Fans of the art of Paul Reubens (a.k.a. Pee-wee Herman) will have a nostalgic field-day at the Broadway incarnation of "The Pee-wee Herman Show."
Fans of the art of Paul Reubens (a.k.a. Pee-wee Herman) will have a nostalgic field-day at the Broadway incarnation of “The Pee-wee Herman Show.” Non-initiates will simply scratch their heads, look at their watches, and stare in wonder as the seemingly rational adults surrounding them scream out with joy when anyone says the secret word of the day, which — no surprise here — is “fun.” Pee-wee fans will have plenty of that at the newly monikered Stephen Sondheim Theater (formerly the Henry Miller); newcomers are unlikely to be converted, and might just as well stay home.
Nearly 30 years after Reubens debuted his alter ego on the L.A. stage in 1981, performer is approaching sixty but his creation seems to be timeless. Even so, Pee-wee can be hard to take. The youngster is something of a combination of Jerry Lewis, Eloise, and Lily Tomlin’s Edith Ann, only with an aggressive edge and plenty of double entendres.
The new show, which preemed in LA earlier this year, is set in what seems to be a loving recreation of the set of “Pee-wee’s Playhouse,” the culty CBS Saturday morning skein that ran in the late 1980s. Reubens is accompanied by three members of his original TV cast (although Laurence Fishburne, was presumably too busy to recreate his role of Cowboy Curtis). Pee-wee faithful not only cheer the familiar characters, songs, and phrases; they offer loud and energetic entrance hands to the props.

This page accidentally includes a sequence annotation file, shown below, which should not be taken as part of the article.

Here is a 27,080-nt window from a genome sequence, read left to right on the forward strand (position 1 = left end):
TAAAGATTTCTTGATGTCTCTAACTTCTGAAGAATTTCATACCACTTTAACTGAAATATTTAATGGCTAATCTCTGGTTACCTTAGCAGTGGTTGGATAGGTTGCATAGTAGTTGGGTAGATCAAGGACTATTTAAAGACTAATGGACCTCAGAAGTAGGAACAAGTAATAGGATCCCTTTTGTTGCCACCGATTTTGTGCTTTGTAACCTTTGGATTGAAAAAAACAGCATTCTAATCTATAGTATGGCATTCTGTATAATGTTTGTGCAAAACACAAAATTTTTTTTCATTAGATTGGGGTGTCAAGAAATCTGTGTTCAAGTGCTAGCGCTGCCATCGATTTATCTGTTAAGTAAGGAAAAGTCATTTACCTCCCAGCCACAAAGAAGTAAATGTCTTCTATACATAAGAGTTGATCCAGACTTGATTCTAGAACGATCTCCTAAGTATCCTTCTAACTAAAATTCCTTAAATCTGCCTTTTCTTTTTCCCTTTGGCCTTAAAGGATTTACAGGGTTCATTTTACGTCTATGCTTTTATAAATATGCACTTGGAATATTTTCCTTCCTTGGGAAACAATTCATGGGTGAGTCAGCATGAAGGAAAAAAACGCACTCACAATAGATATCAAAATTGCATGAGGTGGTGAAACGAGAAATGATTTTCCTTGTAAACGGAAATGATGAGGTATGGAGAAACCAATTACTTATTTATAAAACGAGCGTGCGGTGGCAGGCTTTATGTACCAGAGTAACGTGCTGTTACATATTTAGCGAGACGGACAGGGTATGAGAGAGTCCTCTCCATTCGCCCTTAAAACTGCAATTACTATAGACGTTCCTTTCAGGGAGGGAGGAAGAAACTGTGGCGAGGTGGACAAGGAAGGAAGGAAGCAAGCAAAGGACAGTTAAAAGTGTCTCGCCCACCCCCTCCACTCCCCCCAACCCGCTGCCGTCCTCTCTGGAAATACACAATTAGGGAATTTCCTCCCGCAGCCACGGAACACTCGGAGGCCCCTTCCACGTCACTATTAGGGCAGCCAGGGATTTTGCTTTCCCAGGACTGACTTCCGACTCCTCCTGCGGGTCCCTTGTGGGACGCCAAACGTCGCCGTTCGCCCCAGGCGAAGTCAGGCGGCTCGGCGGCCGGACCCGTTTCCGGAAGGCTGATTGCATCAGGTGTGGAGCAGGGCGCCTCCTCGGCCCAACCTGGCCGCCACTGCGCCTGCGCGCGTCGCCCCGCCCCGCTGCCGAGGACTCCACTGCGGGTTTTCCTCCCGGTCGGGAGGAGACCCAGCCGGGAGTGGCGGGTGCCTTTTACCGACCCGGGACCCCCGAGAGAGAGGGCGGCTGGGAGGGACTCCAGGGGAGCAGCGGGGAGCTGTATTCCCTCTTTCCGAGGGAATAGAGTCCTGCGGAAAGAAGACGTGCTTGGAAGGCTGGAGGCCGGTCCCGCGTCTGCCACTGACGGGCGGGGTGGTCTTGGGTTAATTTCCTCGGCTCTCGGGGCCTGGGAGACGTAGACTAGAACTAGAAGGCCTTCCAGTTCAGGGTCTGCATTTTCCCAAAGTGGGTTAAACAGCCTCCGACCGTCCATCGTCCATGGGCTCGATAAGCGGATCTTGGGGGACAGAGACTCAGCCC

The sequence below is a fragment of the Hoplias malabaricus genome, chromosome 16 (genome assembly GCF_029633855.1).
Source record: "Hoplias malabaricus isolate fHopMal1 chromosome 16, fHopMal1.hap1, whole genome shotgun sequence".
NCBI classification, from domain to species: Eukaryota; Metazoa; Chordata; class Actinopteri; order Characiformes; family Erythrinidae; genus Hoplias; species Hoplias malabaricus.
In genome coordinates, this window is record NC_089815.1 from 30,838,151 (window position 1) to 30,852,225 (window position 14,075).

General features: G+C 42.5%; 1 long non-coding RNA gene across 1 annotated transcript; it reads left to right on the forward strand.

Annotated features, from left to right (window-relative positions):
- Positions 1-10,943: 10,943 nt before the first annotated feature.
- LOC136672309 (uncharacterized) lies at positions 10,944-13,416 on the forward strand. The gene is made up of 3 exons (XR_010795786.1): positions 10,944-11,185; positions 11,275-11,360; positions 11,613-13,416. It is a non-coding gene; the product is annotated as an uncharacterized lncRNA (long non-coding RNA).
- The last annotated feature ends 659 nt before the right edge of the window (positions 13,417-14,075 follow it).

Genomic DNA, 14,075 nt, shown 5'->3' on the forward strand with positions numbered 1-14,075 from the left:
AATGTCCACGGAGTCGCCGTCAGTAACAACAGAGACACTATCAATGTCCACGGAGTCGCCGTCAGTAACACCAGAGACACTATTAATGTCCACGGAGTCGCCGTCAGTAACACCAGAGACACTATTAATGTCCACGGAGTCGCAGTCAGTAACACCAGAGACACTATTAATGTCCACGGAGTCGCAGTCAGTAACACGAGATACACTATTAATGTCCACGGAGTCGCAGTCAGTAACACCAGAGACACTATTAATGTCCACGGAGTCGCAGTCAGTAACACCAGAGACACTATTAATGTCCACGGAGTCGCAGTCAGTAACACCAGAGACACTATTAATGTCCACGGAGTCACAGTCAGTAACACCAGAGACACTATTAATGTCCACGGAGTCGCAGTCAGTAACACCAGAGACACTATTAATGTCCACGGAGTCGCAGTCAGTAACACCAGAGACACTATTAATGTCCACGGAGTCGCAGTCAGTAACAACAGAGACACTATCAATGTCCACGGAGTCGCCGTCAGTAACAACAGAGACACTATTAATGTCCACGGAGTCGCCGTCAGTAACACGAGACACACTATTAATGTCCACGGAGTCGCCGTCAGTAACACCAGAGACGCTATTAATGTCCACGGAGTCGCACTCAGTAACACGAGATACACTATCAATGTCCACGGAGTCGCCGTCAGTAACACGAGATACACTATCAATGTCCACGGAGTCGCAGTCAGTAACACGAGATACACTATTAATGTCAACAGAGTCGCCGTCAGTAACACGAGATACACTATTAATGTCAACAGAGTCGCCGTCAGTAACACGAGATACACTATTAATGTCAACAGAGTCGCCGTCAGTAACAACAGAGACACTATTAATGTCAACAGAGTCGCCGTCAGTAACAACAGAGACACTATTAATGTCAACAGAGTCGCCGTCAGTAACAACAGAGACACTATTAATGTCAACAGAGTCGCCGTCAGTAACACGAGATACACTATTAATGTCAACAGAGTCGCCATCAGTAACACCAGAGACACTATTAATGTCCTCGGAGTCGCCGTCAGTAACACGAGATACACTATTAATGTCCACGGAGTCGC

Show has been slickly staged by director Alex Timbers, who after a long career in the downtown theater made a dynamic Broadway debut four weeks ago as author/director of “Bloody Bloody Andrew Jackson.” Actors, voices, and video are well integrated; the last include a very funny mock-authentic film on lunchroom manners, featuring a humongous slice of chocolate cake, and a stop-motion clay animation cartoon from Nick Park of “Wallace and Gromit” fame. However, there are moments — like when, after almost an hour, Reubens spends two minutes blowing up and deflating a balloon — when the ninety-minute show seems like it will never end.
The preteen fans of “Pee-wee’s Playhouse” are now card-carrying thirty- and forty-somethings — credit card-carrying, that is, and presumably happy to relive their youth with Pee-wee, Chairry the talking chair, Pterri the pterodactyl, and Miss Yvonne-the-most-beautiful-woman-in-Puppetland. Probably there are more than enough Pee-wee-ites to fill the Sondheim for this eight-week holiday booking; potential playgoers in doubt, though, are well-advised to follow their instincts.